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Faculty Promotions

Lydia BarnettLydia Barnett (Stanford, 2011) has been promoted to associate professor. Barnett is a historian of early modern Europe who specializes in the intersection of science, religion, gender and the environment. Her book After the Flood: Imagining the Global Environment in Early Modern Europe (John Hopkins University Press, 2019) charts a watery course across the Atlantic World in a wide-ranging exploration of the impact of religion, and that hoary alcoholic Noah in particular, on the development of a global environmental consciousness. Both Protestants and Catholics from five hundred years ago, it turned out, debated climate change in eschatological terms that sound unsettlingly familiar. The book was acclaimed as a major work of revisionism, “dazzlingly original”, “erudite”, “deeply researched” and in short “cultural and intellectual history at its best”, a summing up substantiated by Lydia’s winning the Morris D. Forkosch Prize for the best first book in intellectual history.
Henry BinfordHenry Binford (Harvard, 1973), a long-time cornerstone of the Department, has been promoted to full professor. Binford is a social historian of nineteenth century America with a particular interest in urbanization and its partner, the growth of suburbs. His first book, The First Suburbs: Residential Communities on the Boston Periphery, 1815-1860 (Chicago, 1985), recovered a forgotten history of a phenomenon most associated with the post-war period, and became a central text in the history of urbanization in the United States. His new book, which he claims has been in preparation for two centuries, is From “Improvement” to City Planning: Spatial Management in Cincinnati, 1786-1870 (Temple University, 2021). Binford is distinguished not just by scholarship but also by his bonds across the college, ranging from a courtesy appointment in African-American Studies to the Directorship of the MA in Liberal Studies, and by his enduring influence as a teacher, for which he has received numerous awards. It is perhaps revealing that this contributor, when en route to their job interview at Northwestern, was advised by a former student to seek out Henry for companionship.
lina-britto-168x210.jpgLina Britto (New York University, 2013) has been promoted to associate professor. Britto’s specialization lies in the new drugs history, which brings together the analysis of commodities, crime and popular culture, with particular reference to Colombia and the circum-Caribbean. Her book Marijuana Boom: The Rise and Fall of Colombia’s First Drug Paradise (University of California Press, 2020) used a profound sensibility and an unprecedented trove of interviews with the usually bashful to recover the history of marijuana cultivation and trafficking in the Guajira Peninsula from the 1960s through the 1980s. Among other plaudits – “brilliantly conceptualized”, “elegantly clear” – Marijuana Boom was welcomed as a positive “tour de force” by Greg Grandin, winner of a Pulitzer this year. Lina has not only produced work that gives colleagues the chance to slyly suggest stoner pasts, but also a documentary film on indigenous resistance and memory, and, perhaps because of this range, pulls off the impressive trick of combining popularity with exacting standards in her classrooms.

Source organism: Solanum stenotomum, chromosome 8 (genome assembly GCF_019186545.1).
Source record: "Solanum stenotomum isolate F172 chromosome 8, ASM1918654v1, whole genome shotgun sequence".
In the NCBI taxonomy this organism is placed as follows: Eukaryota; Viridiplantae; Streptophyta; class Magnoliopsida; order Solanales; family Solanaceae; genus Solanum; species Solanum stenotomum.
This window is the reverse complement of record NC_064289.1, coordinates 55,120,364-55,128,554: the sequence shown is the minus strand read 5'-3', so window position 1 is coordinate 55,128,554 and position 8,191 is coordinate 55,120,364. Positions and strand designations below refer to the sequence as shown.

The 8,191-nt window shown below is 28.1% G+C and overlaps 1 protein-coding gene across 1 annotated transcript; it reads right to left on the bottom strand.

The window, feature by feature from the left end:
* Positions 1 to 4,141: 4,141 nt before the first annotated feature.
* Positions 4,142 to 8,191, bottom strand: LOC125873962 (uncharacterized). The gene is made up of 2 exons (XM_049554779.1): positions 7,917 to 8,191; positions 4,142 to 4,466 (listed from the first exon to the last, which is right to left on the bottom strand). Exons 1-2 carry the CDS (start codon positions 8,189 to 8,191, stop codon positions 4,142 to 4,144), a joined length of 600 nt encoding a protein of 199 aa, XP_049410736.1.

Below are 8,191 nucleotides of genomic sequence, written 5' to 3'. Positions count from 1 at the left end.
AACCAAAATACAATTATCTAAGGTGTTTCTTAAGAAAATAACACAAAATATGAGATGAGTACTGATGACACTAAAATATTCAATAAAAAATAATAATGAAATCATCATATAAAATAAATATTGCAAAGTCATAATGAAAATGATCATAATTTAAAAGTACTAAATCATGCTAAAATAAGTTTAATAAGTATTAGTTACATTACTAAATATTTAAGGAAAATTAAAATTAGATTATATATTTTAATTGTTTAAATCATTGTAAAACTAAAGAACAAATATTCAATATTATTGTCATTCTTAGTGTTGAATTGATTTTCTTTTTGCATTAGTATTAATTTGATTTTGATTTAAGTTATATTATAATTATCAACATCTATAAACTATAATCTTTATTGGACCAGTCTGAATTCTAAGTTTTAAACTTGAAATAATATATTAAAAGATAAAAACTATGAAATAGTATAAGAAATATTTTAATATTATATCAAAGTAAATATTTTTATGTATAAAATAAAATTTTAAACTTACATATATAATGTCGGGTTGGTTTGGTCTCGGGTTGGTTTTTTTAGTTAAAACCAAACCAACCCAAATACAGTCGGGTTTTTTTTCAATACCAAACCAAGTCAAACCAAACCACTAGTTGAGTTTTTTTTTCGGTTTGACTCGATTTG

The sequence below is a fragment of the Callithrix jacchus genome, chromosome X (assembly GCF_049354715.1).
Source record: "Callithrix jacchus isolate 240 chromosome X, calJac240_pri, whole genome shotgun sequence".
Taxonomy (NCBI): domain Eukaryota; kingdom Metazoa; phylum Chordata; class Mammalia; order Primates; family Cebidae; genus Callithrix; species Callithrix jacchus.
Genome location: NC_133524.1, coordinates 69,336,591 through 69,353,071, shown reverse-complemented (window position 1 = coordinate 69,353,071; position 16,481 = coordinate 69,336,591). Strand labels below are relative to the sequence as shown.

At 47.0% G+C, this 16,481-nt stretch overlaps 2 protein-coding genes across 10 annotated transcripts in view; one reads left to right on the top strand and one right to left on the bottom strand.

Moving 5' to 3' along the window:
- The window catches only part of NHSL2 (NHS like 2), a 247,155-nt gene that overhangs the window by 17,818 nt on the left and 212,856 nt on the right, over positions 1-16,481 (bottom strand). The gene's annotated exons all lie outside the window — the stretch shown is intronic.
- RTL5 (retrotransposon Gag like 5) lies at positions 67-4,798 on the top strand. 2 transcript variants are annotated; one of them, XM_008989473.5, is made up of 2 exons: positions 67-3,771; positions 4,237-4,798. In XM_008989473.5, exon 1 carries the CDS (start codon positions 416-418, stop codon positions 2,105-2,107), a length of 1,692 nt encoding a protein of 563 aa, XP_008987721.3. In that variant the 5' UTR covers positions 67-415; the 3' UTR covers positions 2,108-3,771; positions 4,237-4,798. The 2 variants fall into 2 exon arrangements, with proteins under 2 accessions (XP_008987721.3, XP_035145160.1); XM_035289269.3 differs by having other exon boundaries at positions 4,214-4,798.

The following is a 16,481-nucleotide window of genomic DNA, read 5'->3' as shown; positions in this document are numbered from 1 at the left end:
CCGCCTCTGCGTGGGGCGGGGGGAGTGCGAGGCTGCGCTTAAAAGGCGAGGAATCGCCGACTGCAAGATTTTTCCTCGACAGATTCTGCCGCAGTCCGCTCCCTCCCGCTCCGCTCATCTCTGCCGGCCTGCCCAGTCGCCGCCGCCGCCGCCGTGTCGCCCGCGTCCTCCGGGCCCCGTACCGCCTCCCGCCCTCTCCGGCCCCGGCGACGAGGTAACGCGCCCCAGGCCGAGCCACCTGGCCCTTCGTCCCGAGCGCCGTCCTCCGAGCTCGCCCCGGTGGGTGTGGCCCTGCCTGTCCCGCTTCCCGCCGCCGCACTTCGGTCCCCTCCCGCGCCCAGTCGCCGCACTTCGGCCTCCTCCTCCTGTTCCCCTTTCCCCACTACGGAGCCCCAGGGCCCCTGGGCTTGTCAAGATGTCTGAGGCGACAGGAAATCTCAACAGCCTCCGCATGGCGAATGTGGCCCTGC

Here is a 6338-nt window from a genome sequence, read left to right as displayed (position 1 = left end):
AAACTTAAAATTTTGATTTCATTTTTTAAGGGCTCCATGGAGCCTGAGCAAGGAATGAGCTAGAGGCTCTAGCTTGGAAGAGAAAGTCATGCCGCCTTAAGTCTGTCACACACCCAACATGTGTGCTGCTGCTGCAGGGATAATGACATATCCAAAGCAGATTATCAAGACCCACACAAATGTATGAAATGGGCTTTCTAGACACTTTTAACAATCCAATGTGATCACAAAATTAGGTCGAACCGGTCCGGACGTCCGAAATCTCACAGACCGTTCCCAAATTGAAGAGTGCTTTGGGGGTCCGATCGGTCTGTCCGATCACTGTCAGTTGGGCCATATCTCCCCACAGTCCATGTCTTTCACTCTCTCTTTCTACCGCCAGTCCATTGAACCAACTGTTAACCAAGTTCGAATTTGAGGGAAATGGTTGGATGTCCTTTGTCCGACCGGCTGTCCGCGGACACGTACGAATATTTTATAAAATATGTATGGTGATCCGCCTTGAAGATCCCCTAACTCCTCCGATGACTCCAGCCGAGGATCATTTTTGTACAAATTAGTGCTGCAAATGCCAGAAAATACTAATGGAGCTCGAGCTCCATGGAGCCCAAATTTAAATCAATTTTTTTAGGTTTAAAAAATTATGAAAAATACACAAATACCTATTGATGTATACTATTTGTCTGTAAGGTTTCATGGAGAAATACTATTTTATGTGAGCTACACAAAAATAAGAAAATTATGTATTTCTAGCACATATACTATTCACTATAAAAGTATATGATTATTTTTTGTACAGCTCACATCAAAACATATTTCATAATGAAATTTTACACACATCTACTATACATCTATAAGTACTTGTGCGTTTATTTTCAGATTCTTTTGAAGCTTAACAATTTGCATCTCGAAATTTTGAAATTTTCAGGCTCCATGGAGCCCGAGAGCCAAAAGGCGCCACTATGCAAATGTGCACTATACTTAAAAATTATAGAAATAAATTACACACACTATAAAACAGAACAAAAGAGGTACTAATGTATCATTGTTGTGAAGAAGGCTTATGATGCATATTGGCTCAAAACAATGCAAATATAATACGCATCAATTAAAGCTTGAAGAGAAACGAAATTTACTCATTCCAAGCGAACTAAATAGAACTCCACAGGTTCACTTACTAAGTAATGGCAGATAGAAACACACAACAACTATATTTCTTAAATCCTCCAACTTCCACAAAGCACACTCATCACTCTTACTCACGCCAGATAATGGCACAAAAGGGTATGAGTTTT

daniel-immerwahr-168x210.jpgDaniel Immerwahr (Berkeley, 2011) has been promoted to full professor after eight years at Northwestern. Immerwahr is a widely read historian of the international aspects of twentieth-century U.S. history, whose most recent work is the critically acclaimed bestseller How to Hide an Empire: A History of the Greater United States (Farrar, Straus and Giroux, 2019). How to Hide an Empire is an imaginative and deeply researched work on the islands, archipelagoes and bases that project American power and culture around the globe, in what the author memorably calls a “pointillist empire.” The book was listed as one of the best books of 2019 by much of the Fake News, including the New York Times (in two categories), the Chicago Tribune, Publishers Weekly and NPR, and has been translated into German, Italian and Dutch. Immerwahr is currently working on a history of humanity’s use of carbon and fire and its role in the End of Times. To learn more about Daniel’s work, look for his op-eds and articles or find him on Twitter.
Amy StanleyAmy Stanley (Harvard, 2007) has been promoted to full professor. Stanley specializes in early modern and modern Japan, with particular reference to women’s/gender and global histories. Her first book, Selling Women: Prostitution, Households, and the Market in Early Modern Japan (UC Press, 2012), forms part of a broad range of intellectual interests that span bullfrogs, domestic servants, and the history of sexual assault in the #MeToo Era. Stanley’s most recent work is the critically acclaimed Stranger in the Shogun’s City: A Japanese Woman and Her World (Scribner, 2020), a history of nineteenth century Tokyo as told through the story of a divorcée who fled the countryside to make a new life for herself in the city. The book has been variously described in reviews as “a stunning work of academic persistence, reconstruction and luck” (Financial Times), “a compelling story, traced with meticulous detail and told with exquisite sympathy” (Wall Street Journal), and a (less than) straightforward “magic trick.” (Harper’s). Amy can be followed on Twitter as well as through an extremely readable blog.
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